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‘Christians Used To Have A Seat At The Table’: Director Of ‘American Underdog’ On Christian Comeback In Hollywood

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Andy Erwin premiered his latest faith-kissed film, “American Underdog,” at what he calls “sacred ground” for a filmmaker – Grauman’s Chinese Theatre in Los Angeles.

Walking in, he spotted an homage to the Biblical classic “The 10 Commandments.” The lobby display recalled an era when Hollywood embraced Christian values with open arms.

That’s no longer the case.

“People of [Christian] values used to be represented in Hollywood quite well,” Erwin says. “We lost our seat at the table.”

The industry eschews overtly Christian tales today, focusing on pop culture brands like Marvel, DC and all things “Star Wars.” When studios deliver faith-based movies now they often reduce, or remove, the spirituality components, witness 2014’s “Noah” or the 2005 biopic “Walk the Line.”

Christian films now flow primarily from the independent realm, with notable titles from the Kendrick brothers (“War Room,” “Courageous”) and Erwin, alongside his filmmaking sibling Jon Erwin (“I Can Only Imagine,” “Woodlawn”).

The duo’s “American Underdog,” depicting Kurt Warner’s rise from grocery store clerk to Super Bowl MVP, brings God back to the big screen. Only the Erwins did so with a delicate touch.

Warner’s remarkable story is prime material for the big screen, and the Hall of Famer never hid how faith made that journey possible. Zachary Levi of “Shazam” fame plays the gridiron great, but his saga’s spiritual component isn’t as overt as, say, a “God’s Not Dead” sequel.

The Erwins knew they had to tell Warner’s story in the most authentic way possible. The quarterback’s story should focus on his courtship of future wife Brenda (Anna Paquin) and how their families came together as a result as much as throwing TD passes and prayer.

“We leaned into those things. It just so happened to be about a Christian … we didn’t shy away from that faith,” Erwin says, adding the film’s themes pack a universal appeal. “It’s relatable regardless of what your beliefs are, redemption and hope, second chances.”

That said, the Kurt Warner story is about family most of all.

“We didn’t want to do a color by numbers sports biopic … what is he really fighting for?” he adds.

Erwin admits some Christian films have lacked the sizzle of mainstream Hollywood fare. 

“As Christians we’ve had a lot of catching up to do,” he says, adding Christians’ ability to tell stories have “atrophied” over time.

That’s changing, witness the serialized tale of Jesus told via “The Chosen,” which earned solid reviews from secular critics. Plus, Sony has an entire sub-studio dedicated to movies of faith, Affirm Films, and Lionsgate brought “American Underdog” to the masses.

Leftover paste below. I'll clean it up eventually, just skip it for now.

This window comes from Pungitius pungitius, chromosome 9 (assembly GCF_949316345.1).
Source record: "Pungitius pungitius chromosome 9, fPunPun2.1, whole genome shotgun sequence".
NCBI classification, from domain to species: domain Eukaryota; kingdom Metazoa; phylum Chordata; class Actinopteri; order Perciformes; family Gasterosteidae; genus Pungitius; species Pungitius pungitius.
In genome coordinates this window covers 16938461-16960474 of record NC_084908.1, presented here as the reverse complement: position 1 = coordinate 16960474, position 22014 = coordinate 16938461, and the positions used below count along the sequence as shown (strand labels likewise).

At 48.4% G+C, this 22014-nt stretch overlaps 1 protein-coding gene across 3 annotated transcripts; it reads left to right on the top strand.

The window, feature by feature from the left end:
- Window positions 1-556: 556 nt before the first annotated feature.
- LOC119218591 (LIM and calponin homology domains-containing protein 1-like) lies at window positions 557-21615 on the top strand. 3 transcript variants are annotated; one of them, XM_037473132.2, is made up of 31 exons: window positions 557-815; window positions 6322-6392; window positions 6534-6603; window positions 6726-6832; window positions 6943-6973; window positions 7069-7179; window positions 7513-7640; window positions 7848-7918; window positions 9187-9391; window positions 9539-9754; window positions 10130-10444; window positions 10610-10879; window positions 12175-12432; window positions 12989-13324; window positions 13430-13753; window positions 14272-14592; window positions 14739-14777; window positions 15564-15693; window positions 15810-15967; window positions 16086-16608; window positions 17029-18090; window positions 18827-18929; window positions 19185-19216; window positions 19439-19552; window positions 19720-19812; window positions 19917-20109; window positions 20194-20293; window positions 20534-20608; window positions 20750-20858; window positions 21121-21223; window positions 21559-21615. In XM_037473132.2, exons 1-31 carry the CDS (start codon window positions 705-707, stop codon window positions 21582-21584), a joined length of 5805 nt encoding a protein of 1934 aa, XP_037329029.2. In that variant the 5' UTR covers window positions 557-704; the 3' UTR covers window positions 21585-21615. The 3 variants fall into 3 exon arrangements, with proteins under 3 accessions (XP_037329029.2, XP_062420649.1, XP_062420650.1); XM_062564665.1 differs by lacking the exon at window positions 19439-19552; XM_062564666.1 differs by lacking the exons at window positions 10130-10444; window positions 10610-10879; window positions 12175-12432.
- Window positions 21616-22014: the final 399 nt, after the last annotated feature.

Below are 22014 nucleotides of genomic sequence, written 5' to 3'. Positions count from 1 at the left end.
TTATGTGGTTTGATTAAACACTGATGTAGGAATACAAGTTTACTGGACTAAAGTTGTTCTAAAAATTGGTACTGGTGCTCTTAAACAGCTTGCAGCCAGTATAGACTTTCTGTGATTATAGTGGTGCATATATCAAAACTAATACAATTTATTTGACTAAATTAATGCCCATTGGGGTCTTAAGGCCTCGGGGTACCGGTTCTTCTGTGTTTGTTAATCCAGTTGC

And while film critics aren’t typically kind to spiritual stories, “American Underdog” is earning the best reviews of the Erwin brothers’ career.

Andy Erwin is “pleasantly surprised” by those results.

“Maybe they’re something about true stories that really register … optimism is making a comeback,” he says.

The Erwins worked extensively with Warner in shaping “American Underdog,” a process that showed the duo the commitment the NFL great brings to everything he touches. Warner would send the brothers texts at 3 a.m. with feedback and tips.

“That Kurt drive you see in the movie exists in real life, whether it’s winning the Super Bowl or ‘Dancing with the Stars,’” Erwin says. “Here’s there to win.”

Warner impressed upon the Erwins how vital Brenda was to his comeback saga.

“She’s tough as nails, a former Marine who is an aggressive Mama bear,” Erwin notes. She’s also “amazingly loyal and emotional,” facets Paquin delivers in her raw performance. 

“I want the audience to see a part of Brenda that I only get the privilege to see,” Warner told the brothers. 

The Erwins took a curious path to Hollywood. The pair worked at ESPN while still teenagers, contributing to ESPN College Football Primetime and, later, with FOX NFL and the NBA.

They formed their own production company in 2002, focusing on commercials, documentaries and music videos for superstars like Amy Grant and Michael W. Smith.

They later turned to movies, directing the 2011 film “October Baby” as their big screen debut. Follow-up features failed to light up the box office until 2018’s “I Can Only Imagine.” That fact-based story, co-starring Dennis Quaid, scored $83 million from a reported $7 million budget.

Erwin has spent most of his career working alongside brother Jon, although the two are pursuing projects independently as well. He credits their divergent approaches to his artistic growth

“We’re dysfunctional at best half the time,” Andy Erwin says. “Jon sees the world and film from a much different perspective than I do…. he makes my ideas better.”

That creative tension, he says, brings out the best in both of them. He calls it “friction with respect, and the best ideas win.”

It’s not hard to spot the life lessons lurking in “American Underdog,” from the power of family to how adversity often makes us stronger. 

“It’s a love letter to dreamers and the idea of hope,” he says. “That breakout moment is right on the opposite side of your hardest struggle … God has a plan.”’

And the film’s timing, released on Christmas day during a pandemic with no end in sight, couldn’t be more appropriate.

“There’s a lot of struggle right now, especially in Middle America. It feels like the decks are stacked against us. Stay true to who you are, fight for what you believe in,” he says.

The views expressed in this opinion piece are the author’s own and do not necessarily represent those of The Daily Wire.

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